Butler County Schools' Superintendent Scott Howard addresses school safety
In the wake of last week's school shooting at Sandy Hook Elementary in Newtown, Connecticut, local school officials are taking this opportunity to review existing procedures, as well as considering new ones.
The school shooting, which claimed the lives of 26 elementary students and staff members, has sparked a renewed interest in school safety. It appears the shooter, in this case, gained access to the school through a window.
In a letter to teachers and administrators on Monday, Butler County Schools' Superintendent Scott Howard reiterated the district's commitment to maintaining the safest possible school environment.
"When a tragedy like this happens it reminds us of how precious life is and how fortunate we are to work with our community's young people," said Howard. "It is our responsibility to reassure students and one another that we will continue to be ever diligent and strive to keep schools safe."
Howard said plans are in place at each local school and teachers and administrators have reviewed plans of actions in dealing with a variety of situations. Each classroom has a detail course of action in the form of a flip chart for easy reference. Initial school procedures call for a school-wide lockdown but full-scale evacuation plans are also in place, which the district practiced last school year. All doors are kept locked and visitors have to be "buzzed in" after identifying themselves and speaking with a school representative.
"We will review all of our procedures with our teachers and continue to practice and drill with lockdown protocols," said Howard.
Additionally, Butler County Middle School and Butler County High School are sharing a school resource officer from the Butler County Sheriff's Department.
"These officers are armed and in full uniform. We do not have a full-time resource officer that goes to the elementary schools - Morgantown Elementary and North Butler Elementary - but officers visit and do walk-throughs at these schools periodically throughout the year," said Howard, who indicated the district is pursing grant possibilities that could lead to a second resource officer.
According to Howard, school officials scan (metal detecting) entering students each day at the high school — a practice that will increase in frequency at the middle school.
Howard stated that no changes have been implemented thus far as a result of the shooting in Connecticut but that he and school officials are always considering ways to improve school safety.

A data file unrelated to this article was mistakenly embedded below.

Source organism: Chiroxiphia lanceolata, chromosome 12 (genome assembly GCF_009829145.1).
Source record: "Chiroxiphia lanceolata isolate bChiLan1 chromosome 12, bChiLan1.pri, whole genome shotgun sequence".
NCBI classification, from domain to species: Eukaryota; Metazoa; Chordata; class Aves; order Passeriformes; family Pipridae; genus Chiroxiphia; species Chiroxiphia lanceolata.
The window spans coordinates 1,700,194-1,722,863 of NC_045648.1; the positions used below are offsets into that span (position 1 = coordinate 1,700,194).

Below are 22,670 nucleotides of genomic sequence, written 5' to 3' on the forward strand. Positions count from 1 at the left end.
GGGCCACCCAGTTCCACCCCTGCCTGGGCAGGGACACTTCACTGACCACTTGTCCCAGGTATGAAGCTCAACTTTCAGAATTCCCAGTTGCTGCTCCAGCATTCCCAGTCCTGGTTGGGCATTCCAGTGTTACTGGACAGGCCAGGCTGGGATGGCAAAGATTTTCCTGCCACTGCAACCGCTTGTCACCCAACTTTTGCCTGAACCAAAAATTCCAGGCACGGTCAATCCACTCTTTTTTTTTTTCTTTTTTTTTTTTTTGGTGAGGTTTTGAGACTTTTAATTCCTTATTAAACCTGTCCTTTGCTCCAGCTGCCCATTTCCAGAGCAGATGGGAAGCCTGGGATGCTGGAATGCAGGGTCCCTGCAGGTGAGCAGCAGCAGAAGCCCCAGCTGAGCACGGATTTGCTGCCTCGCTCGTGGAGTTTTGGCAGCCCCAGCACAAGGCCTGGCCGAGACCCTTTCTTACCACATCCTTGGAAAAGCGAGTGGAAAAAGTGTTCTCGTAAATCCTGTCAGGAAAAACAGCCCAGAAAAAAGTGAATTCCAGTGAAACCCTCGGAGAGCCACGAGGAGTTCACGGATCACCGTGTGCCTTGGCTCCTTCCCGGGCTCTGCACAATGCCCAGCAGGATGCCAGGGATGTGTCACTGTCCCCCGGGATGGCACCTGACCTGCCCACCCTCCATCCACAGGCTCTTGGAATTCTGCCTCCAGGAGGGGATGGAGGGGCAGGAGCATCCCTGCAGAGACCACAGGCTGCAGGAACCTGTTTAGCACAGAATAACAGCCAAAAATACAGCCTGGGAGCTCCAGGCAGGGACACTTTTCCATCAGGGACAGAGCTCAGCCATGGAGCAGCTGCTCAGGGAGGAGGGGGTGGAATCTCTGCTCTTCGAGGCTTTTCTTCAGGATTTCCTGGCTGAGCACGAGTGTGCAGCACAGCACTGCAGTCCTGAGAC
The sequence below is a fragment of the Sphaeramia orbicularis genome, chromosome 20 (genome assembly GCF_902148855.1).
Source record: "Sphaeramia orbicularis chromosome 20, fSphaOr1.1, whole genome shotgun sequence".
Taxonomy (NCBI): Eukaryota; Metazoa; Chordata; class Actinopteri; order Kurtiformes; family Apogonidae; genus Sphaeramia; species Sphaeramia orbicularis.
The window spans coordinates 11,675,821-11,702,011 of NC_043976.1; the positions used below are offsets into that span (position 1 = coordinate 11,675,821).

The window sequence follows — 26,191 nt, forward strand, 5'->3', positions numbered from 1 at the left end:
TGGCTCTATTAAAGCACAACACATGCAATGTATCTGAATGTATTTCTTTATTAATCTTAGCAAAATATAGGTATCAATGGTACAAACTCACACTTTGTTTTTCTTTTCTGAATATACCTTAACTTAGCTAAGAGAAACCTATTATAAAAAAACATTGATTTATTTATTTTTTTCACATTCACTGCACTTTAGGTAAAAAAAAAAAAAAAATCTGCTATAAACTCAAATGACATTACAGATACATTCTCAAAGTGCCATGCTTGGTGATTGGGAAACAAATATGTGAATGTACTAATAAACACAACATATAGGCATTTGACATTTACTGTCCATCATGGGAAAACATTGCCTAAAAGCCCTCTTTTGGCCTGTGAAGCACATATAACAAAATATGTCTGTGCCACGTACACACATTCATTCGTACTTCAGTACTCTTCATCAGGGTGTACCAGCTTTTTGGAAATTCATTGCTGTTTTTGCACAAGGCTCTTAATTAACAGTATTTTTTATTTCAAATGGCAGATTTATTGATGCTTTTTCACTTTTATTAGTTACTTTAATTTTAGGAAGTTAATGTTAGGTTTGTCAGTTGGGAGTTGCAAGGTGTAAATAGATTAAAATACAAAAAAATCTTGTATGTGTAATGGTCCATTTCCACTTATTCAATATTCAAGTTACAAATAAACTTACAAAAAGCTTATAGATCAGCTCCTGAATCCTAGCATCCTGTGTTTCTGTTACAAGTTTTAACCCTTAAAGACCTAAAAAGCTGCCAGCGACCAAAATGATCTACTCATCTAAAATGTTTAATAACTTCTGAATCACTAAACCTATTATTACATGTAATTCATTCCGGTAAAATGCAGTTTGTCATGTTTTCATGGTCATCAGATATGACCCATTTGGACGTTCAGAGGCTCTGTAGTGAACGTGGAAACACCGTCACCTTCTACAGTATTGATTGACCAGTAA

"I do feel very good about all of our security measures but we need to review everything and continue to practice and drill. Our school safety committee will be meeting in the upcoming days to discuss our plan and see if any changes need to be made," said Howard. "I am sure there will be some new initiatives that come down from the state and federal level. We will be watching this very closely."
Mr. Howard appeared on John Embry's Out on a Limb Radio Show (WLBQ 1570 AM) on Thursday to discuss the topic of school safety, specifically as it relates to Butler County. In that interview, Howard said he would like to add a second, vestibule-style waiting area for visitors after they enter the building. North Butler Elementary has this type of entrance — a design feature that became standard after the Columbine shooting in Colorado in April of 1999.
At other local public schools - MES, BCHS, BCMS - visitors' initial entry provides them access to the entire building.
Mr. Howard also spoke about the renewed interest in implementing a program to train designated teachers to essentially serve as first responders, which would include firearm training and access to a firearm in the school setting. Although this is proposal that would likely require action by the Kentucky General Assembly and a revision in state law, Howard said there has definitely been renewed interest in this approach and that it's something he would consider at the local level should it be sanctioned by the state.
"My main concern is the safety of our children," said Howard.
Governor Steve Beshear on Thursday asked Kentuckians to observe a moment of silence Friday morning for the victims of last week’s school shooting in Newtown, Connecticut.
Connecticut Governor Dannel Malloy declared Friday, December 21 a day of mourning, and Connecticut citizens will observe a moment of silence at 9:30 a.m. that day. Gov. Malloy has asked that other states join in this remembrance. Houses of worship and other buildings with bells are encouraged to sound them 26 times — one ring for each of the 20 children and six adults killed at the school.
“We grieve along with the families in Connecticut, and in this small way we can show that we hold them in our thoughts and prayers,” Gov. Beshear said. “A loss of this magnitude touches all of us, and we share their heartache. By coming together to observe a shared moment of mourning and reflection, however, we stand in support of the Newtown community and families, and in memory of the precious lives lost.”
The moment of silence will be observed at 9:30 a.m. local time throughout Kentucky.
Gov. Beshear previously directed that flags at all state office buildings be lowered to half-staff through Friday in honor of the victims of the shooting, and encouraged individuals, businesses, organizations and government agencies to join in this tribute.
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Story by John Embry, Beech Tree News/WLBQ 1570 AM